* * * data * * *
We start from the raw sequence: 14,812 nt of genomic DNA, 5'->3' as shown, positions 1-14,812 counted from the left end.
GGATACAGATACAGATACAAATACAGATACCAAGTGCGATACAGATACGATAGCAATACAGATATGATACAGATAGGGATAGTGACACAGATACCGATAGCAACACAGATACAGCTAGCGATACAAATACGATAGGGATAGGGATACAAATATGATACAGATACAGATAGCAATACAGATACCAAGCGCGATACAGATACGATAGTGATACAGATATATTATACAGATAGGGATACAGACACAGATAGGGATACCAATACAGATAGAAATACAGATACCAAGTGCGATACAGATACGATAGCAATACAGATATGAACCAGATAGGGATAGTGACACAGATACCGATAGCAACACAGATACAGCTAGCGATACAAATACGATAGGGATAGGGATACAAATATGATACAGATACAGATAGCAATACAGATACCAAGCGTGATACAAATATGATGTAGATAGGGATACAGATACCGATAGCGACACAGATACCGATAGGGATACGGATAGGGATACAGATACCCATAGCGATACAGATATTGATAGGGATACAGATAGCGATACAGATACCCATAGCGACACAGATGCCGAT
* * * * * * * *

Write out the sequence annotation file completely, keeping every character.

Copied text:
We start from the raw sequence: 14,812 nt of genomic DNA, 5'->3' as shown, positions 1-14,812 counted from the left end.
GGATACAGATACAGATACAAATACAGATACCAAGTGCGATACAGATACGATAGCAATACAGATATGATACAGATAGGGATAGTGACACAGATACCGATAGCAACACAGATACAGCTAGCGATACAAATACGATAGGGATAGGGATACAAATATGATACAGATACAGATAGCAATACAGATACCAAGCGCGATACAGATACGATAGTGATACAGATATATTATACAGATAGGGATACAGACACAGATAGGGATACCAATACAGATAGAAATACAGATACCAAGTGCGATACAGATACGATAGCAATACAGATATGAACCAGATAGGGATAGTGACACAGATACCGATAGCAACACAGATACAGCTAGCGATACAAATACGATAGGGATAGGGATACAAATATGATACAGATACAGATAGCAATACAGATACCAAGCGTGATACAAATATGATGTAGATAGGGATACAGATACCGATAGCGACACAGATACCGATAGGGATACGGATAGGGATACAGATACCCATAGCGATACAGATATTGATAGGGATACAGATAGCGATACAGATACCCATAGCGACACAGATGCCGAT